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Relocating When There Is A Custody Order In Place

So much stress, emotion, and energy can go into putting a custody order in place. By the time there is a finalized custody order, you probably hope that it will stay the same forever. That being said, we all know that the twists and turns of life are inevitable. Along the way, it is likely that a custody order will need to be revisited for one reason or another. Sometimes, only seemingly minor alterations to the order may be necessary. Other times, bigger life changes will merit bigger custody order changes. For instance, if one parent is seeking to relocate, then any changes to a custody order that follow suit are likely to be substantial.

Relocating When There Is A Custody Order In Place

A parent may want to move for a variety of reasons. There may be a career opportunity that would require a move. They may want to move closer to family. Whatever the reason may be for a parent wanting to move, worry over the custody order is likely to be a big factor in considering the move in the first place.

The first questions that come up when a parent is looking to move when there is a custody order in place is, how far away is the move and how long would the move be for? These questions are of central importance mainly because Florida law requires the other parent’s permission for a parent to move with their child when the move would be over 50 miles away from the current home and the parent would be relocating for more than 60 consecutive days.

For a parent to move over 50 miles away for more than 60 days, a petition for relocation must be filed with the court. In the petition, the parent seeking to relocate must include the date of the intended move as well as the proposed new mailing and physical address. The petition must be served on the other parent and the other parent has 20 days after service to file a response. If they agree with the move, there is no need for the other parent to file a response. If the other parent objects, the objection must be filed in writing with the court.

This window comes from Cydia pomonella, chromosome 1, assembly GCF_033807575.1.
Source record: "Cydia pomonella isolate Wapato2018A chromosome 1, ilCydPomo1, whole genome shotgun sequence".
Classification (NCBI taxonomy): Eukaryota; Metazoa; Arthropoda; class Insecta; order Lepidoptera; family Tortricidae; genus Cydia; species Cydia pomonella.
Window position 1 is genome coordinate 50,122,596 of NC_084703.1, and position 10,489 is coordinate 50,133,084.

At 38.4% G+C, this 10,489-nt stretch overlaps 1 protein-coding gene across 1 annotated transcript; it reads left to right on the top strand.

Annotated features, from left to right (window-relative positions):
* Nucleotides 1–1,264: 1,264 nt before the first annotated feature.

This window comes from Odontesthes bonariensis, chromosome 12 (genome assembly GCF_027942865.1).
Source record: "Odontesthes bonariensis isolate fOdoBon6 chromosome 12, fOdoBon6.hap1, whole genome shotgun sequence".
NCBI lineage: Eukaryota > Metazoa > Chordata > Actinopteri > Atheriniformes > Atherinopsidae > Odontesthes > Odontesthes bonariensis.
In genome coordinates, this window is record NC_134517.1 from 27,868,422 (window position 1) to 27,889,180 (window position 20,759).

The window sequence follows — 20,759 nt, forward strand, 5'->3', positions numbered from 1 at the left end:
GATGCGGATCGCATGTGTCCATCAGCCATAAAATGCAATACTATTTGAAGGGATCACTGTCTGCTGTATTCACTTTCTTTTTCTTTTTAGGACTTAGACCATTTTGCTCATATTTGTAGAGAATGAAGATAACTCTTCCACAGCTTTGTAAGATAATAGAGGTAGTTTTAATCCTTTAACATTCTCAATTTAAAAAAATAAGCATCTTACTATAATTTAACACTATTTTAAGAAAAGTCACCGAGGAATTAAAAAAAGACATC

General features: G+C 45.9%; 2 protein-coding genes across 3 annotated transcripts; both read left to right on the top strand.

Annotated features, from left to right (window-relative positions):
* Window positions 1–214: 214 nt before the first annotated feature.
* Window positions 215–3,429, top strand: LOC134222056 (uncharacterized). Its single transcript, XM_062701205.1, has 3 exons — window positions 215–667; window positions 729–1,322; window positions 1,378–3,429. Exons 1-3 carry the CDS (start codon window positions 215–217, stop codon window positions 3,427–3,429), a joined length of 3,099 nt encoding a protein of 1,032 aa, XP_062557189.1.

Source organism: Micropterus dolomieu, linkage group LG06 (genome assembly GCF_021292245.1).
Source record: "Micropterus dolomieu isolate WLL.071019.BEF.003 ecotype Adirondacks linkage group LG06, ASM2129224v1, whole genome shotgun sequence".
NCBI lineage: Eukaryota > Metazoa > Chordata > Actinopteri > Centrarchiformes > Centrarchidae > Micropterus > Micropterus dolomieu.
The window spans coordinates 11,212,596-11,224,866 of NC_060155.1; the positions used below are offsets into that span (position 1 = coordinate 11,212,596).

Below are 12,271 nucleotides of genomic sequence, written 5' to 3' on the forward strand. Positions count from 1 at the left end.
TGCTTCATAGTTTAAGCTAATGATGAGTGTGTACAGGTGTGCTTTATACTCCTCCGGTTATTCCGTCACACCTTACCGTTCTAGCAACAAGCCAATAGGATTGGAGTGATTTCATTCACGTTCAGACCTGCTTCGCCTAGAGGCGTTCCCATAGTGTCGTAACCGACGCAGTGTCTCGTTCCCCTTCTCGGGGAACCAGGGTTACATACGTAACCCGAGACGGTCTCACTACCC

If the other parent fails to respond to service of the petition, the court can grant your petition and then you are free to move with your child. If the other parent files a written response, your move must be placed on hold. You have to wait for a hearing to be scheduled. You must attend the hearing and the court will decide whether or not you will be allowed to move.

If the other parent agrees to the move up front, then there would be no need to file the relocation petition. Instead, you and the other parent would need to sign a written agreement stating that the other parent consents to your move. Beyond that, the written agreement should address any changes that would be necessary to the child custody arrangement. The best practice is to go ahead and submit a new custody agreement and file the new agreement with the court.

Florida Family Law Attorneys

Are you or your child’s other parent looking to relocate? If so, talk to the team at Bernal-Mora & Nickolaou about how this could impact your custody arrangements and how to proceed from here. Contact us today.

Andrew Nickolaou

Andrew Nickolaou, Esq., B.C.S., is a founding partner at Bernal-Mora & Nickolaou, P.A. He practices almost exclusively in divorce, marital and family law. Andrew also handles record expungements and sealings. If you have questions about this article, contact Andrew today by clicking here.